He used the opportunity of a meeting with his Swedish counterpart Margot Wallstrom to stress "the need for the Swedish and Latvian electronic media regulators to cooperate at the operational level so as to prevent unlawful canvassing and restrict hate speech on Russia’s TV channels," the statement said.
The Latvian broadcast regulator, the National Electronic Mass Media Council (NEPLP) would like to strengthen dialogue and cooperation with its Swedish counterpart, said the Foreign Minister, and he called on the regulators "to agree on a solution to restrict systematic occurrences of the manifestations of hate speech in Russian TV programs."
.@edgarsrinkevics calls for strengthening of cooperation between ??Latvian and ??Swedish electronic media regulators to eradicate hate speech on propaganda channels https://t.co/wPRflgBp6B pic.twitter.com/R18fVXC7gc— Latvian MFA (@Latvian_MFA) May 26, 2018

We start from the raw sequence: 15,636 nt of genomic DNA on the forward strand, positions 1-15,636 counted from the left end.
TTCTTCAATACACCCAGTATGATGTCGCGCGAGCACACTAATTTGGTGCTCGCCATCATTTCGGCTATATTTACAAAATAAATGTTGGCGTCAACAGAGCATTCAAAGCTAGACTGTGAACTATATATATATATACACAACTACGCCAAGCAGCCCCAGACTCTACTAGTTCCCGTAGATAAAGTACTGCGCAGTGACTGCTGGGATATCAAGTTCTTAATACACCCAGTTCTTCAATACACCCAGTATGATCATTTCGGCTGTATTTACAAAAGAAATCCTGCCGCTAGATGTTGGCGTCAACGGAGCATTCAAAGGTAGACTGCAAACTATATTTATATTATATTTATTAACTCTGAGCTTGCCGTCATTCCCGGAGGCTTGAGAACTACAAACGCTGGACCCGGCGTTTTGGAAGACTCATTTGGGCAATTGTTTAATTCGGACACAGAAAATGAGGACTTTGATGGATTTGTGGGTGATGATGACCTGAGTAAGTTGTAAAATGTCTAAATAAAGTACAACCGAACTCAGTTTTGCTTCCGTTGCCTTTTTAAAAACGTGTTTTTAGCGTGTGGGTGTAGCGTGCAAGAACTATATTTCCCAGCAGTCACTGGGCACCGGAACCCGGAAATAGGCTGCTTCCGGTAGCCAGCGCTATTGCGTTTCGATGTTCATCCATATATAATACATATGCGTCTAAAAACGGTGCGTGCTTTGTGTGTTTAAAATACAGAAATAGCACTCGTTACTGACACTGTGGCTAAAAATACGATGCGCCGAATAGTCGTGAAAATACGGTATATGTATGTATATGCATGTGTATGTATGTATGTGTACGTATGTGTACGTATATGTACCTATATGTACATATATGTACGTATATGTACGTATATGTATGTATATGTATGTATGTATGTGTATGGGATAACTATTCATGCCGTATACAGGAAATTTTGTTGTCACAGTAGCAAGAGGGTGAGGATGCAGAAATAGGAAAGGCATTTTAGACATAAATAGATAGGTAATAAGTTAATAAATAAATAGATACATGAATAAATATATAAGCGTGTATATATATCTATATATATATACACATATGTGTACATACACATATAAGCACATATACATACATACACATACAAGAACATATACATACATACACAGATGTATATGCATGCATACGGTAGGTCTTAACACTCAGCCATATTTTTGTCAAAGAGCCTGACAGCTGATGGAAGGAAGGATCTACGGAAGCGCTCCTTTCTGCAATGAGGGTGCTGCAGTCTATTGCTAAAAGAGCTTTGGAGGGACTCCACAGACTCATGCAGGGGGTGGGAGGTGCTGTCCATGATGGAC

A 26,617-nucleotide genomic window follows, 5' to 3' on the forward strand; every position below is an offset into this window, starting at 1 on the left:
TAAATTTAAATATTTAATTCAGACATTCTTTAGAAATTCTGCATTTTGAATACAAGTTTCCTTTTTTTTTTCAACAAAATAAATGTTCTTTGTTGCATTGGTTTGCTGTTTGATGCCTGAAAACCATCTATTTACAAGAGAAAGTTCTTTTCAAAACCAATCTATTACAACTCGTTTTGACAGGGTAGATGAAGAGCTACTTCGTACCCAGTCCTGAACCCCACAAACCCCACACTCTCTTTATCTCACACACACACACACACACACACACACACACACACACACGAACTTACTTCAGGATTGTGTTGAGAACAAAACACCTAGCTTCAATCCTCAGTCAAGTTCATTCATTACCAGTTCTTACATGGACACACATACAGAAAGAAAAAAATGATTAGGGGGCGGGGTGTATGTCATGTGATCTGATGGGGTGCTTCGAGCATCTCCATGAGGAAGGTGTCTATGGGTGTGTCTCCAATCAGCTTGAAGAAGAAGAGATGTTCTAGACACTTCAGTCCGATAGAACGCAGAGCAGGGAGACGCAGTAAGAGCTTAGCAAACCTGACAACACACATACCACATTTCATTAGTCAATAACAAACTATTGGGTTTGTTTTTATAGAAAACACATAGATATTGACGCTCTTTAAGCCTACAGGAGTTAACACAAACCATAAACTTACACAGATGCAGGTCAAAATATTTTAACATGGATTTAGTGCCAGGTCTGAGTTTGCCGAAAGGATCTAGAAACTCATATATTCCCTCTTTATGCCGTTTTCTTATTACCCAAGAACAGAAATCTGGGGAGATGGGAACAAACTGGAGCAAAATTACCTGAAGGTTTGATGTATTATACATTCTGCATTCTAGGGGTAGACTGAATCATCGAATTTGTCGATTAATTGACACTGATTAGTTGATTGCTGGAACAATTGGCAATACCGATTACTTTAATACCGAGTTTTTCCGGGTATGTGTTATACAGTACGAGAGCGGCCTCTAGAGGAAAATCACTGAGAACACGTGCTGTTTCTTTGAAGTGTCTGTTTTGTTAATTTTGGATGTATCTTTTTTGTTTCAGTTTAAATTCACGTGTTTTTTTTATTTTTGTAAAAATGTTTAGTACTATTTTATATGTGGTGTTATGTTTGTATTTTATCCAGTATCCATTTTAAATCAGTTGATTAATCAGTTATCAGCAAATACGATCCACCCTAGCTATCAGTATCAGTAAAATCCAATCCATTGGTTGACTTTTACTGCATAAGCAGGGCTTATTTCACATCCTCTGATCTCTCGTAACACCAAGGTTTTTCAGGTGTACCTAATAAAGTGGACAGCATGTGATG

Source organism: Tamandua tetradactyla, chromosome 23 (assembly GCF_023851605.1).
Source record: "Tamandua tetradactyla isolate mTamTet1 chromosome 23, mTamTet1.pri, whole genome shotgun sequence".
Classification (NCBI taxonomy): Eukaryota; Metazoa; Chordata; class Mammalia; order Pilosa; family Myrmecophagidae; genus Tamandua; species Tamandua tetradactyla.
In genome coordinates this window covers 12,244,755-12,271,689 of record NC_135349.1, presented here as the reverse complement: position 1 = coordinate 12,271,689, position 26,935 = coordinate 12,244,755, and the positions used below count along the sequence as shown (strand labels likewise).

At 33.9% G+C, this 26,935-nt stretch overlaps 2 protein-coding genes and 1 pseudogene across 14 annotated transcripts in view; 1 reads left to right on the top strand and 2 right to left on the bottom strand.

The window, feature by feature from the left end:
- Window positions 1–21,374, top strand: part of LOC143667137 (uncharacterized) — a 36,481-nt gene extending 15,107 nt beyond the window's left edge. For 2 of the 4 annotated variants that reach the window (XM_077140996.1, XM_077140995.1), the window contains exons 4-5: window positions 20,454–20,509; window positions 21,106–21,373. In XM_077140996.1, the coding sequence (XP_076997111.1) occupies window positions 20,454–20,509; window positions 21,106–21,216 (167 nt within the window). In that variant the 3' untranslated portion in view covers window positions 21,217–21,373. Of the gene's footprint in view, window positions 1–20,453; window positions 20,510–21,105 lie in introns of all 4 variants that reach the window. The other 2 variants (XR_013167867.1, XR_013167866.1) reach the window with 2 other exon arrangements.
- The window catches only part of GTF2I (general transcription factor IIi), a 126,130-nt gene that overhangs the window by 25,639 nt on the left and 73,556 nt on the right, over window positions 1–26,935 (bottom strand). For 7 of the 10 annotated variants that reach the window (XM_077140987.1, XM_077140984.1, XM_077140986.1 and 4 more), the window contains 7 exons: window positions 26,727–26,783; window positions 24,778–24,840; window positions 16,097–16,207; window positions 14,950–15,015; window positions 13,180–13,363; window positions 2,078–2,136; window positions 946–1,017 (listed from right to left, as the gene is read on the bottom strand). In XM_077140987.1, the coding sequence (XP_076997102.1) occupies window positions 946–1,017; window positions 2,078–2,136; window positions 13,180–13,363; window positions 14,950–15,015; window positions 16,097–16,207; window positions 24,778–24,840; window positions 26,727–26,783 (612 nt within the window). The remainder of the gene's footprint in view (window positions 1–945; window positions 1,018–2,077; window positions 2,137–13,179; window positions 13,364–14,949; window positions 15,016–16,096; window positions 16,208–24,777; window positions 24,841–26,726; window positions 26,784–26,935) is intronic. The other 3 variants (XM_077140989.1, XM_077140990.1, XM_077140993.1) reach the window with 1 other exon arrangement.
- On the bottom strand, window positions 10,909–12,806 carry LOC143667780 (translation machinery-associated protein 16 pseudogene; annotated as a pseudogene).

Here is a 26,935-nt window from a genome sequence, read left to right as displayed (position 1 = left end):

At a recent press conference, the NEPLP board played selections of what they said were misleading broadcasts by Russian media channels, though they refrained from announcing any concrete sanctions, citing the difficulty of doing so without support from other jurisdictions in which Russian media are registered.
In further Swedish-Latvian exchange on May 26, Swedish Prime Minister Stefan Lofven sent a message of support to Latvia's opposition Saskaņa political party as it held its conference ahead of elections on October 6.
"I value the cooperation between our parties, and that is why I wish you good luck in the upcoming elections," Lofven said.
Several other prominent European politicians also sent messages of support including EU commissioner Marošs Šefčovič.
(NOTE: A previous version of this story incorrectly stated that PBK (FIrst Baltic Channel) was among the companies registered in Sweden. It is in fact registered in Latvia as reported previously. We apologize for the error.)